Traditional mutual funds are bought and sold based on their net asset value at the close of business each trading day, while ETFs can be traded throughout the day from market open to market close.
ETFs allow investors to diversify their holdings within a group of securities. For example, if you believe in the prospects of the biotechnology industry but would like to buy a diversified group of biotechnology stocks (rather than just one or two companies) for a relatively small sum, an ETF can help.
ETFs also may have lower costs than those of an actively managed mutual fund. Because of the passive management and structure of ETFs outlined above, it may have lower annual taxable distributions.
Because ETFs make the in-kind redemptions outlined above, an ETF doesn’t need to hold on to cash, which can lead to cash lag and cause the realization of capital gains or losses, as seen in mutual funds.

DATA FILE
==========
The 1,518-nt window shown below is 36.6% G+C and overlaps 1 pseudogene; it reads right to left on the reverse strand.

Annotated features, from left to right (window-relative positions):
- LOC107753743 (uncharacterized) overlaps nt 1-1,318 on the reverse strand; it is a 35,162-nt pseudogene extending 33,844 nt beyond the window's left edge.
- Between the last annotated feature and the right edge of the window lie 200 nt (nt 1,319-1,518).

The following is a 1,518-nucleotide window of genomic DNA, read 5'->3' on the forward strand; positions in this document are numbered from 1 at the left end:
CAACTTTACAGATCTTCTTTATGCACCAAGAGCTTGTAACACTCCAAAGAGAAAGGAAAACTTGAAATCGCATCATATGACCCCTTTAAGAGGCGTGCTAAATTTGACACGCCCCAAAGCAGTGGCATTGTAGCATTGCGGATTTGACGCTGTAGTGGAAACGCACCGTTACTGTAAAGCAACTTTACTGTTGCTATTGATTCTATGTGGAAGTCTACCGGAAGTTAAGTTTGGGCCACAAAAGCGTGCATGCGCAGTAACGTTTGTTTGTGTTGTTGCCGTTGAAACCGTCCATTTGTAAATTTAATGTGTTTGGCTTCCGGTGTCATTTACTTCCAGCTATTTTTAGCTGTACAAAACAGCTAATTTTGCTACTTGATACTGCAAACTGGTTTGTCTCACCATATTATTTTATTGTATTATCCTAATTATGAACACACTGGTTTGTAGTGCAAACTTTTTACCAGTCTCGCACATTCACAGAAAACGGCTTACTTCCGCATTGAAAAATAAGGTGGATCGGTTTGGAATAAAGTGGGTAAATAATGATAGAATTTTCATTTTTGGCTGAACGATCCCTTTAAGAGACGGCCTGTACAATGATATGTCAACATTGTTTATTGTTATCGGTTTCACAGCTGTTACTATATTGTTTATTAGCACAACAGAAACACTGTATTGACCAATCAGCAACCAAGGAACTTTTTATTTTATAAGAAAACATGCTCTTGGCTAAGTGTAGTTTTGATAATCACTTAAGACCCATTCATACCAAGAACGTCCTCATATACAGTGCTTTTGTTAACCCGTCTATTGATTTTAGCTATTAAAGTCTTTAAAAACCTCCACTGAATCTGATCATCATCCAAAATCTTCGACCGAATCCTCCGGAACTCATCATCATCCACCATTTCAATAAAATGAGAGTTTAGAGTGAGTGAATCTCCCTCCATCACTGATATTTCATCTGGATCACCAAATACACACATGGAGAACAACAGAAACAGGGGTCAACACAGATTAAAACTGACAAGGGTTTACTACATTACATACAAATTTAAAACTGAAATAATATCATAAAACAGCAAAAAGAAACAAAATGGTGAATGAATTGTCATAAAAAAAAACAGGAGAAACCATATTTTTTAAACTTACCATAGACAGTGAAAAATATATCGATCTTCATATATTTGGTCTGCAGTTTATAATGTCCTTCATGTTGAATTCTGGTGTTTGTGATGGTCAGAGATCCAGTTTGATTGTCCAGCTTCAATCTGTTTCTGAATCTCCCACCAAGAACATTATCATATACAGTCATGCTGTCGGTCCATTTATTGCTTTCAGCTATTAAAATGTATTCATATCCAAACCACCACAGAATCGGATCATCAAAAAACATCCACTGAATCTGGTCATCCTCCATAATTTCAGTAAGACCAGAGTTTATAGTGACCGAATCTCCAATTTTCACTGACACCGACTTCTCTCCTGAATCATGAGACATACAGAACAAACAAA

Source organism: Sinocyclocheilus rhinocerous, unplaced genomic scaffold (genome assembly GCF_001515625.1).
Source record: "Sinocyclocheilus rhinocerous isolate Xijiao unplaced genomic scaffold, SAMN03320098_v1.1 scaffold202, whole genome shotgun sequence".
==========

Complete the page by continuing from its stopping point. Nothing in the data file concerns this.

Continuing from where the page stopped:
Unlike traditional mutual funds, ETFs can be sold short by investors. Generally, an investor buys a stock expecting the value to increase. Short sales, however, are different. An investor who believes that a particular stock will decline in value can borrow shares of that stock from a brokerage firm (for a fee) in what is known as a short sale. If the value goes down, the investor makes money; if the value goes up, the investor loses money. Keep in mind that the potential for unlimited losses makes short selling very risky. An ETF also can be bought on margin or traded using stop orders or limits orders.
ETFs also have no minimum investment requirements, or redemption fees for brief holding periods.